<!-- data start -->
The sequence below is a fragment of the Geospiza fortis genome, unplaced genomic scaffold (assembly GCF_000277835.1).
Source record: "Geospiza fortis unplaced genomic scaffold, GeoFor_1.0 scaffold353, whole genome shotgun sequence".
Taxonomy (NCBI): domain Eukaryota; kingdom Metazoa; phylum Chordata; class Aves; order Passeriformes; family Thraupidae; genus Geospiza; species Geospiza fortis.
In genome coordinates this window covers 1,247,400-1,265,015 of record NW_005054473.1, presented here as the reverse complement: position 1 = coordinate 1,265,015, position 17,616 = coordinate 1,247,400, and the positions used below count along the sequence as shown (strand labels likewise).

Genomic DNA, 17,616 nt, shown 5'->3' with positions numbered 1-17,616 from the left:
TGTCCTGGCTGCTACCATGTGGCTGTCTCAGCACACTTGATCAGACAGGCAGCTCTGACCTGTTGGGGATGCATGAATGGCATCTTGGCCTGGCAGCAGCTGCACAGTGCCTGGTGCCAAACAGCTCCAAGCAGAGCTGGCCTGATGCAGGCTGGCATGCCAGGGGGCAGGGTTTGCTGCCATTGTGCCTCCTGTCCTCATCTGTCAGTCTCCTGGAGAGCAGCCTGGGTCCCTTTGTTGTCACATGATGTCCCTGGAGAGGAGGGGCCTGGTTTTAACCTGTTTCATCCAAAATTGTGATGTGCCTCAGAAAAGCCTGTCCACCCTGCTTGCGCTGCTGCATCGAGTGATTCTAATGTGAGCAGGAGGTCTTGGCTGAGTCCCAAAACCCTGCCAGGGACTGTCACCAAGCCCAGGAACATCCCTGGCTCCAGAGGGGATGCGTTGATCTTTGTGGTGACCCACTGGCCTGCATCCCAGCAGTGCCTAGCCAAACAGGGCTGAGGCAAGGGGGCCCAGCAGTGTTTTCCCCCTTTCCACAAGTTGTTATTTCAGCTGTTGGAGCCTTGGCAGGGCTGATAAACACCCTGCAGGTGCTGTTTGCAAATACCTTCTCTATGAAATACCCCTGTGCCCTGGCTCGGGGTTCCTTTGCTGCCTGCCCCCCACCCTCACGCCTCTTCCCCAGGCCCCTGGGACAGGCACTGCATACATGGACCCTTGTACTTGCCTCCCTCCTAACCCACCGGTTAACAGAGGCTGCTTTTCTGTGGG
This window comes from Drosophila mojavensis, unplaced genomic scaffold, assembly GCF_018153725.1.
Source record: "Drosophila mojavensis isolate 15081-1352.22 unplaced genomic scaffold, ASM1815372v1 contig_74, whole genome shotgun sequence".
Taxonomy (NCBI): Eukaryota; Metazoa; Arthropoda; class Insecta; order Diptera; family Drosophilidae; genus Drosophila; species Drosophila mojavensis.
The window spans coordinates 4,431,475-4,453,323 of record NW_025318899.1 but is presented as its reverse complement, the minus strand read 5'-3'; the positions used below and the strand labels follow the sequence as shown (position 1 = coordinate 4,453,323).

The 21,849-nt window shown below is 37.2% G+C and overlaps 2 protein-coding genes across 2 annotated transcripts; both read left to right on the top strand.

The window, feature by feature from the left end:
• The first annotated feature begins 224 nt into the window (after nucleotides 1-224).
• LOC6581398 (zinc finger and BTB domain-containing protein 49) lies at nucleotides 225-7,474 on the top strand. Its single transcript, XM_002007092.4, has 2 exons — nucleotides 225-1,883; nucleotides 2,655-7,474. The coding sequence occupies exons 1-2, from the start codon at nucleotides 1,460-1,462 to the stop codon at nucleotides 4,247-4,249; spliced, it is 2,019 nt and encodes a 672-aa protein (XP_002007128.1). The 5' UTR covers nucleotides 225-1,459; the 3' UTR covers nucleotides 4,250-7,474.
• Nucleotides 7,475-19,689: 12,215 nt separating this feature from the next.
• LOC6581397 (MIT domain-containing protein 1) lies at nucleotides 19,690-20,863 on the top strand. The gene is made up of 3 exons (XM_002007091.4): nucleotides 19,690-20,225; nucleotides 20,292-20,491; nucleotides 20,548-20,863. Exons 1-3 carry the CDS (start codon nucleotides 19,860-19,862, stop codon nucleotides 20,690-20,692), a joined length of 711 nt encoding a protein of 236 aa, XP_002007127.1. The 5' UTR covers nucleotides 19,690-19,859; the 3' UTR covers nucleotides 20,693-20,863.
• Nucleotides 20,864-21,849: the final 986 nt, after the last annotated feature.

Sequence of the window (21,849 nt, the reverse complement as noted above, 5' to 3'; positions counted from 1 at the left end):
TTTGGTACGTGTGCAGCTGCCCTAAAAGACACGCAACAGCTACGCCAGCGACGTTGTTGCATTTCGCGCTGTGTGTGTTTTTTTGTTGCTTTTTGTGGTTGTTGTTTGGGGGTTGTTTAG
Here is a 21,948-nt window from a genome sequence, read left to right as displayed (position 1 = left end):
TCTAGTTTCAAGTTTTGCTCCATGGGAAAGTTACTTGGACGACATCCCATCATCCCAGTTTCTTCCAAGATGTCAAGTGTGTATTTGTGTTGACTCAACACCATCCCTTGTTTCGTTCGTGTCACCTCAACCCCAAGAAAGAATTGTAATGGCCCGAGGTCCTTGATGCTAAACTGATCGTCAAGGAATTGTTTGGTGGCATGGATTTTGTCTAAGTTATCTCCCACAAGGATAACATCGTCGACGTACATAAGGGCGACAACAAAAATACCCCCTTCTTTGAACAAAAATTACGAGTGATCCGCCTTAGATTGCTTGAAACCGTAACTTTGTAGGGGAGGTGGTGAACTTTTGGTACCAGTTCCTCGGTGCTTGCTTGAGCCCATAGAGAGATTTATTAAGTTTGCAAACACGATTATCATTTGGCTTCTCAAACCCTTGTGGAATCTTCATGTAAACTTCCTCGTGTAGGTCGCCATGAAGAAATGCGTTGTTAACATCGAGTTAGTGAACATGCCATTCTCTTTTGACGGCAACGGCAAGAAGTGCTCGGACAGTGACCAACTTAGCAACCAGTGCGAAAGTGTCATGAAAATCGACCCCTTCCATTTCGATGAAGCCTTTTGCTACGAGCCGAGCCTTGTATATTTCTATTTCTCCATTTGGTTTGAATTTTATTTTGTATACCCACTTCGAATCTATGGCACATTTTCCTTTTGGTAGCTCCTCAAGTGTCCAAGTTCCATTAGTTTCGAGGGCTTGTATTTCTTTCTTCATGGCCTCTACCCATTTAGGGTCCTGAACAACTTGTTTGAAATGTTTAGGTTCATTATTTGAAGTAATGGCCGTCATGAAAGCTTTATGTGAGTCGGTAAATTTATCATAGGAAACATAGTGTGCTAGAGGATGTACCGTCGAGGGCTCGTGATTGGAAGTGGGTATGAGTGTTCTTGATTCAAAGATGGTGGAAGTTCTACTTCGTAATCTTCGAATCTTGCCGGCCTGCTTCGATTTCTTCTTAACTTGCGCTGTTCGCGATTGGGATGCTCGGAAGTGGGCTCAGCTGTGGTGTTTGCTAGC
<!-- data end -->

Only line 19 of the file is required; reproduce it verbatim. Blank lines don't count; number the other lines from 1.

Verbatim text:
TTTGGTACGTGTGCAGCTGCCCTAAAAGACACGCAACAGCTACGCCAGCGACGTTGTTGCATTTCGCGCTGTGTGTGTTTTTTTGTTGCTTTTTGTGGTTGTTGTTTGGGGGTTGTTTAG